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21st Anniversary of the murder of the BTTR pilots by orders of Raúl Castro

On February 24, 1996, Mario Manuel de la Peña, age 24; Armando Alejandre, Vietnam War Veteran, age 45; Carlos Alberto Costa Pino, age 29 and Pablo Morales, age 29 were murdered when Cuban MIGs shot their small civilian airplanes over international waters.

They were flying in a group of three small Cessna airplanes on a humanitarian search and rescue mission for the non-profit organization “Brothers to the Rescue.”

Two occupants perished in each of the two aircraft destroyed; no remains were recovered.

Brothers to the Rescue flew thousands of volunteer missions to spot rafters at sea fleeing Cuba, notifying the U.S. Coast Guard of their location so they would be rescued.

The organization also took food, water and clothing to rafters held in detention centers in nearby countries.

The Cuban government’s actions were denounced by the United Nations Special Rapporteur on Cuba and condemned by the International Civil Aviation Organization.

The families of the victims obtained a judgment in U.S. Superior Court against the Cuban government for premeditated murder.

Cuban Interior Minister Fernández Gondín just became a “good communist”

International Herald Tribune

Cuban Interior Minister Carlos Fernandez Godin died on Saturday in Havana after a lengthy battle with a “chronic illness,” authorities announced. He was 78.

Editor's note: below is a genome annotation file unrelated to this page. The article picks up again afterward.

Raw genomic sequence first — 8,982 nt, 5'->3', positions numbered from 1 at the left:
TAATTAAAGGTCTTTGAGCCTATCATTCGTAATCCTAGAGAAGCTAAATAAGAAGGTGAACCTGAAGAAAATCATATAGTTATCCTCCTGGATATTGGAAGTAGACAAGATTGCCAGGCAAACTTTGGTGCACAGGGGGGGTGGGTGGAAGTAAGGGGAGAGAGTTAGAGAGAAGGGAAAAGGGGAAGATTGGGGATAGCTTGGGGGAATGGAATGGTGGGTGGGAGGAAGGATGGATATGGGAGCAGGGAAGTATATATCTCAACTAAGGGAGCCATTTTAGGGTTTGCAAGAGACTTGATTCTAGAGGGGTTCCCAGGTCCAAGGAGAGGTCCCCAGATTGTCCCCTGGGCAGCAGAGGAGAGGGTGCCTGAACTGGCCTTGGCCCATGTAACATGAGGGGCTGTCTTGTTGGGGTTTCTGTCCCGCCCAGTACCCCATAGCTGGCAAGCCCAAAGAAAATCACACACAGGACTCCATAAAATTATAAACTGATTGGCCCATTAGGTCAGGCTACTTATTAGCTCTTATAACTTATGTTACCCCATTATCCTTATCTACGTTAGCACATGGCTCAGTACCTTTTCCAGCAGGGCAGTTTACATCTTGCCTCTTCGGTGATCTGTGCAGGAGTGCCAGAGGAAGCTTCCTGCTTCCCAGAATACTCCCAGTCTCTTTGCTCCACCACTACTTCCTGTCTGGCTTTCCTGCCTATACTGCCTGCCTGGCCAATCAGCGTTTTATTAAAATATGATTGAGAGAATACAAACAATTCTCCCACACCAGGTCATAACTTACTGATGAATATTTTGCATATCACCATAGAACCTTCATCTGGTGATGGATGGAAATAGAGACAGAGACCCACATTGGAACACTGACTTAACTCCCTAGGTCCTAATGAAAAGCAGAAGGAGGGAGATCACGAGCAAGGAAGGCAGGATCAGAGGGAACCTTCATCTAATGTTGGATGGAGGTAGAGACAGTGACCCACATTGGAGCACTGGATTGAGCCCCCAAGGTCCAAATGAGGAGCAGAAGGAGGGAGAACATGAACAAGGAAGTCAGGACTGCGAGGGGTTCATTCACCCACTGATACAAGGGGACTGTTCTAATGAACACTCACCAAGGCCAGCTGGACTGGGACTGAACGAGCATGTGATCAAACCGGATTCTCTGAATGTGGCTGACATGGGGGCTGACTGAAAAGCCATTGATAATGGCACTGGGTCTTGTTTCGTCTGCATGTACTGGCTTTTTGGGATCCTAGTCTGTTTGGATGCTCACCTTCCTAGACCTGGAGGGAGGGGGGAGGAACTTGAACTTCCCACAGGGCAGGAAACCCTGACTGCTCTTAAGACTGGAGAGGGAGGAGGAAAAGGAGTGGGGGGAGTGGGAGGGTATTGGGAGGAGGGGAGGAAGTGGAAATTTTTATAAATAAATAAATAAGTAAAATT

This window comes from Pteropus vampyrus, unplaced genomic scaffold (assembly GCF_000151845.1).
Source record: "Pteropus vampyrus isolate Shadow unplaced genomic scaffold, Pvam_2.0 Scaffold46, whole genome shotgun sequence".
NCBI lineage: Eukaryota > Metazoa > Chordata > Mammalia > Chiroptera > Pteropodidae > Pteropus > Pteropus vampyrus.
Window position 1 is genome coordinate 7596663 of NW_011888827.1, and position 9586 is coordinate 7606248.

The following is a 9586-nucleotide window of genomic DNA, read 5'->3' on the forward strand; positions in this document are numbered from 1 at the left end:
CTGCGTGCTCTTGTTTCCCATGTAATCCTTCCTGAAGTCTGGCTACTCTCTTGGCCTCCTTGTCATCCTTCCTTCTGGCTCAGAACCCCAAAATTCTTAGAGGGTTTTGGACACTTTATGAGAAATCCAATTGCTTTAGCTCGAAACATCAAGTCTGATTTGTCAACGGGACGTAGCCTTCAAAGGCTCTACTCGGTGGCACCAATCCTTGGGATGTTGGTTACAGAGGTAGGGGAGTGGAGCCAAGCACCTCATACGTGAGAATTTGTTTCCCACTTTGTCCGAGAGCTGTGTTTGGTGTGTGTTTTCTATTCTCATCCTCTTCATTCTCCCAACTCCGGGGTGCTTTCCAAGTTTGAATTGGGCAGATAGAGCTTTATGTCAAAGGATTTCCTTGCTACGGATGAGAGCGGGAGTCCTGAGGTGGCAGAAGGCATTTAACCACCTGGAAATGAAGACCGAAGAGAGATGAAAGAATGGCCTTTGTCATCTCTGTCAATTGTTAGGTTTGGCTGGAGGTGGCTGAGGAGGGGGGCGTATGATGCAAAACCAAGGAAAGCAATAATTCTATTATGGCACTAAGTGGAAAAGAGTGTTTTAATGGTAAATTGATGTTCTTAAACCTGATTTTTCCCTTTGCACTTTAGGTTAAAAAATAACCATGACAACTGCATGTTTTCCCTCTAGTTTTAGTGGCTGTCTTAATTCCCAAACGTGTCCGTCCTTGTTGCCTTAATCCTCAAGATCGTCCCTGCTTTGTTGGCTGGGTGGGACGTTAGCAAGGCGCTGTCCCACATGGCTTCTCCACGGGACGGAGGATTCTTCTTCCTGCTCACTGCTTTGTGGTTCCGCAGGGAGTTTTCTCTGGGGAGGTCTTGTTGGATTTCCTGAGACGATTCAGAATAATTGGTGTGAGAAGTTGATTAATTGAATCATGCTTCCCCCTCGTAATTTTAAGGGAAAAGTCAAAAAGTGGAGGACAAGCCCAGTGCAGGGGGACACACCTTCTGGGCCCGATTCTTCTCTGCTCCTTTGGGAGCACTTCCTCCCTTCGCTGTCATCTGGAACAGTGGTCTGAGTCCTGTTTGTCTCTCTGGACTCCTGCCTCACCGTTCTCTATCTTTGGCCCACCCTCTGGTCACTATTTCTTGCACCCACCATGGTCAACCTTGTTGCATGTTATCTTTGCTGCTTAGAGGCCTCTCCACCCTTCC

Fernandez Godin, who fought in the Cuban Rebel Army before the Revolution, was promoted from first deputy interior minister to head the ministry in October 2015, replacing Abelardo Colome, who had served in that capacity since 1989 but who had resigned due to health problems.

According to his will, Fernandez Godin will be cremated and his ashes will be honored at the Pantheon of Veterans in Havana’s Colon cemetery until they are interred in the Second Front Mausoleum in Santiago de Cuba, where the minister will receive military honors.

The tyrant is dead and on his way to Hell!

Cuban dictator Fidel Castro, responsible for the death of tens of thousands of innocent people and the destruction of the Cuban nation has finally died! Cubans in Miami react to his death.

fideldead

Los Angeles Times

Within half an hour of the Cuban government’s official announcement that former President Fidel Castro had died, Miami’s Little Havana teemed with life — and cheers.

Thousands of people banged pots with spoons, waved Cuban flags in the air and whooped in jubilation on Calle Ocho — 8th Street, and the heart of the neighborhood — early Saturday. Honking and strains of salsa music from car stereos echoed against stucco buildings, and fireworks lit up the humid night sky.

Police blocked off streets leading to Cafe Versailles, the quintessential Cuban American hot spot where strong cafecitos — sweetened espresso — were as common as a harsh word about Fidel Castro.

“Cuba si! Castro no!” they chanted, while others screamed “Cuba libre!”

Celebration, not grief, permeated the atmosphere. That was no surprise. Castro has cast a shadow over Miami for decades, and in many ways, his policy and his power have shaped the city and its inhabitants.

Cubans fled the island to Miami, Tampa, New Jersey and elsewhere after Castro took power in 1959. Some were loyalists of Fulgencio Batista, the president prior to Castro, while others left with the hope they would be able to return soon, after Castro was toppled. He never was.